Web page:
MUCK

Muck isn’t great, but at least it’s free.

Muck is worth playing as an example of how compelling various roguelike elements and open-world survival games can be, even when done in a mediocre context. With that said, I think Risk of Rain 2 is a better 3D roguelike, and Minecraft is a better open-world crafting game. Maybe because Muck was made as a joke. Okay, let’s step back for a minute.

Despite the fact that we live in 2021, people apparently still write rude YouTube comments. I’m not sure why they do this. There are only two possible outcomes when you write a rude YouTube comment:

  1. No one sees your comment, no one cares, and you scream into the void.
  2. Someone sees your comment, and they feel bad for a moment.
  3. Someone sees your comment, and decides to dunk on you as hard as feasibly possible.

Muck is an example of #3.

I’m going to link the video here, all you really need to know is that Muck was made quickly, mostly to make a silly video, and now has been played a whole bunch.

I’ve only played about 5 hours of Muck, but I’m still going to write about it, because I’ll be damned if I don’t get something out of those five hours.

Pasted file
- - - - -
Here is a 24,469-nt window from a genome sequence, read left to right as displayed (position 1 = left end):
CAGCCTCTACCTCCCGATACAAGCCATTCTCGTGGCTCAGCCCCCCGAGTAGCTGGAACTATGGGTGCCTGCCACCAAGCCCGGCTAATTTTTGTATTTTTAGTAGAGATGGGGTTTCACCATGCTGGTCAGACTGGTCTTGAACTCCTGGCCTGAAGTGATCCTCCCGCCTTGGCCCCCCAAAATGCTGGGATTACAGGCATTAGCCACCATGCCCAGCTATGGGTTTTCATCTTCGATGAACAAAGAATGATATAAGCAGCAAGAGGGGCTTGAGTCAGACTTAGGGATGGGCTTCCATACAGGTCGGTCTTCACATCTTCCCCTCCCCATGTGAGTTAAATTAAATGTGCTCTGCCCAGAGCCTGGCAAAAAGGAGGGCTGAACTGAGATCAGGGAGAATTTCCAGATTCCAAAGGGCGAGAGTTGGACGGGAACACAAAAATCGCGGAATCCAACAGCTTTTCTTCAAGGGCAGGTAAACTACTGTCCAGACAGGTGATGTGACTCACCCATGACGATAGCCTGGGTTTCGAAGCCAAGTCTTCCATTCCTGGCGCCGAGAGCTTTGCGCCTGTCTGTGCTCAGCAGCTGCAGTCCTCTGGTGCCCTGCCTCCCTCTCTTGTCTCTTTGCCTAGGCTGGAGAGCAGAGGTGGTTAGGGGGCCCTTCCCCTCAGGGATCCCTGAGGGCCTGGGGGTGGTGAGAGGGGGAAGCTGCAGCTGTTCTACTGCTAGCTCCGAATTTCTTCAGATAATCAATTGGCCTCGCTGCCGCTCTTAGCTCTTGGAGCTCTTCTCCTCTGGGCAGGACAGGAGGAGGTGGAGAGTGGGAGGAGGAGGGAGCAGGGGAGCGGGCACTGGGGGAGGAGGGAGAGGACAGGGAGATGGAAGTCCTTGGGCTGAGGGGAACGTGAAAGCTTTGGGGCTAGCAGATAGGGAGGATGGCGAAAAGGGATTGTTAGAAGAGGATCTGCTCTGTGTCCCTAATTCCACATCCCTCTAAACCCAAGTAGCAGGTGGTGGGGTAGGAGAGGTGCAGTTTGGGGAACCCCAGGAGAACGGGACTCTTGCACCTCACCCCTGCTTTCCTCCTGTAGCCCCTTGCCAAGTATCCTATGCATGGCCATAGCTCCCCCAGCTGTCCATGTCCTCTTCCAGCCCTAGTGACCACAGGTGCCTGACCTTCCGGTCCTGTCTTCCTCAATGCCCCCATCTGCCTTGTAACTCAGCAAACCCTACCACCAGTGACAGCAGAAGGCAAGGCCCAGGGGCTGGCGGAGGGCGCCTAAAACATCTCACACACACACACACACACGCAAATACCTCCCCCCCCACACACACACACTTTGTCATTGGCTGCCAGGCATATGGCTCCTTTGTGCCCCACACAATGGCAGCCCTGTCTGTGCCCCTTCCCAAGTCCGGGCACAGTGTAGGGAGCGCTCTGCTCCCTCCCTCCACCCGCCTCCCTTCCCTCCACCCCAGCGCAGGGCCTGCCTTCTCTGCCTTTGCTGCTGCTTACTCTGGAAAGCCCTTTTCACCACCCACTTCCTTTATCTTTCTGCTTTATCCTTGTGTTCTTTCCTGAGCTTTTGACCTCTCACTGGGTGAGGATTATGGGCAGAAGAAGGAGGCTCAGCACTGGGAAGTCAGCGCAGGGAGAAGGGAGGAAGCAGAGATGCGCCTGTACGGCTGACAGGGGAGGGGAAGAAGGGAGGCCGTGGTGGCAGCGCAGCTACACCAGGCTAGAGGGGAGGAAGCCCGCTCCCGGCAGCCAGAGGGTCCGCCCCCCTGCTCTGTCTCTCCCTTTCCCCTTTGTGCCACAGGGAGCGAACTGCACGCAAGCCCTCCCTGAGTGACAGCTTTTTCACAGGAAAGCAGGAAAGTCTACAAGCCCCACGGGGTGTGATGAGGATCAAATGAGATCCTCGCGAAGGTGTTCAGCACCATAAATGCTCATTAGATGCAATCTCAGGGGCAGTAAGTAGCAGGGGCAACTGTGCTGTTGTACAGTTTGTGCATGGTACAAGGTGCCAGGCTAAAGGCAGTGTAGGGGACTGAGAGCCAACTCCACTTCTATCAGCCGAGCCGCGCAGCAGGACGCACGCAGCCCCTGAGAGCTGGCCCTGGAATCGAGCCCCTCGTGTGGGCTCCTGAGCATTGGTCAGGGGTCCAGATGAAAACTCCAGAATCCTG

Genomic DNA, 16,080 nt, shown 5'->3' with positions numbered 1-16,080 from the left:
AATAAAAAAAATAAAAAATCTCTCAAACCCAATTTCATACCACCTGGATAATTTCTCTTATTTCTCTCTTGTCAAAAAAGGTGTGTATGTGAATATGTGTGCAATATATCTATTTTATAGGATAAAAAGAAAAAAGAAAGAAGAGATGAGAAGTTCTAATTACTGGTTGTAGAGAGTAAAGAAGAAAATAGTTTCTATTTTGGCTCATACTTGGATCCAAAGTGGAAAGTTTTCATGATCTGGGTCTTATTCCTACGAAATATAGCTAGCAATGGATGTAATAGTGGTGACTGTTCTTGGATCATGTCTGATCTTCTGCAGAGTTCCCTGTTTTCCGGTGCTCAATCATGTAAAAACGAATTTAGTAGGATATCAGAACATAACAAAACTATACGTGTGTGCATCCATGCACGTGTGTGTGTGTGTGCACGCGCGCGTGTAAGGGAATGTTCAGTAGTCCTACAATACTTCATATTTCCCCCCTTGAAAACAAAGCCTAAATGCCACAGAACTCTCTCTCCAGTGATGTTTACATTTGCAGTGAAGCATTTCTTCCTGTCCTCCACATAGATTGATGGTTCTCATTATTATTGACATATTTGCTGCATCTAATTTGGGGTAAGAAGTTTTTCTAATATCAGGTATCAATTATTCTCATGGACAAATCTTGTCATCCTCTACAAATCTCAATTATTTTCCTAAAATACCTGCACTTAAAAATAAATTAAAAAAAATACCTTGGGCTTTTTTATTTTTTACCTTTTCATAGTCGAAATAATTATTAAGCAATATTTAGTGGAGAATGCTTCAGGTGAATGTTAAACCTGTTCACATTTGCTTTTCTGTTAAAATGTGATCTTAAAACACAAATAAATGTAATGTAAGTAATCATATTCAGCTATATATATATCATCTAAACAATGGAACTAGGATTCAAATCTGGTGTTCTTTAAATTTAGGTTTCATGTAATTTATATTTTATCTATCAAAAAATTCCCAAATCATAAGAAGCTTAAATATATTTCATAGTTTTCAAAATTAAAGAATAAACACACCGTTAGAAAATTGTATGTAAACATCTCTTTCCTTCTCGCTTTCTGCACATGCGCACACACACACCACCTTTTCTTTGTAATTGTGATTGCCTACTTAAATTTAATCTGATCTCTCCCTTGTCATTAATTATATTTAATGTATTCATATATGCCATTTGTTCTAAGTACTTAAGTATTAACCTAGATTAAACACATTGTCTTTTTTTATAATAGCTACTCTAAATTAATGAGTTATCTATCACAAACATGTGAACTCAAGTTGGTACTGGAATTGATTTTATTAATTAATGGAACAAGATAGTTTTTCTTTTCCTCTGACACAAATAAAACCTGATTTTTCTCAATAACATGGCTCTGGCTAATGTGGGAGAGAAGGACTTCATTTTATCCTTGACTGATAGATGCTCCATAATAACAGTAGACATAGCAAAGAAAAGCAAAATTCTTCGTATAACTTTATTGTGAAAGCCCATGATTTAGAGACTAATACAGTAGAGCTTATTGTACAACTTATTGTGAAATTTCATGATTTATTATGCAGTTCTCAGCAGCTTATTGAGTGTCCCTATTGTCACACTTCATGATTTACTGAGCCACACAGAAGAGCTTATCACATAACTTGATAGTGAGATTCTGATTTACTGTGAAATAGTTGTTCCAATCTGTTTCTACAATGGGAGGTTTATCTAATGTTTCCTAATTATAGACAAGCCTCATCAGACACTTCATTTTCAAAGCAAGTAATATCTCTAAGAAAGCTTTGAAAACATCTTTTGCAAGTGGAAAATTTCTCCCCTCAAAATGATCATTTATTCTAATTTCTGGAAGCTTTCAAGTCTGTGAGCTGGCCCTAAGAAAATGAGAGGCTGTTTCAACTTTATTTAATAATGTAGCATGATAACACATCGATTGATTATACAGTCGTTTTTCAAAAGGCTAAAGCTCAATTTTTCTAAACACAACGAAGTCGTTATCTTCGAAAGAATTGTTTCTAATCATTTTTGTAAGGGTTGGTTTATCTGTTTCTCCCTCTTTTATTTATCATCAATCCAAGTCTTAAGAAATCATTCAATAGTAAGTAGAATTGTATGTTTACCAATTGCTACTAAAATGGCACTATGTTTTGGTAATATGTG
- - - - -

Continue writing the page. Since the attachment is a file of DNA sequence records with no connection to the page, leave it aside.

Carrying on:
I don’t think Muck is bad, it’s more that it just isn’t very polished in any respect, which all things considered, kind of makes sense. To my mind, the game has more in common with roguelikes than crafting/open world survival games. I say this because in my experience, you don’t actually spend a lot of time building bases or structures like you might in say, Valheim.

Instead, you’ll toss up a few walls, build your crafting stations, and then desperately scramble around looking for food, supplies, and powerups before night falls, and enemies attack. If you’re playing multiplayer, there might be some division of labor on who exactly is trying to find what, but it’s basically a non-stop rush to get lumber to craft a workbench to craft a pick to mine rocks to make a furnace to smelt ore to…. you can probably see where I’m going with this. In any case, at some point, you’ll notice the sun has gone down, and you’re being mauled by goblins. Or wolf-shaped things. Or what appears to be a flying anemic dragon.

If you manage to kill them, they’ll drop some gold, which you can spend to open chests containing permanent buffs, similar to Risk of Rain. If I had any actual complaints, it would be that these buffs tend to be fairly dull, such as faster move speed, faster attack speed, more damage, etc. Nothing about them really lends itself toward being build-defining, or letting you choose a playstyle.

At some point you’ll either die, and restart this entire process (or just quit), or you’ll build up enough weapons and armor to start actually trying to beat the game. Unlike many other games in this genre, Muck actually does have an ending. You win by beating a few bosses, collecting some gems from them, repairing a boat with said gems plus a bunch of other supplies, and choosing to leave. Then there’s a final boss fight, which might just utterly shred you if you get unlucky.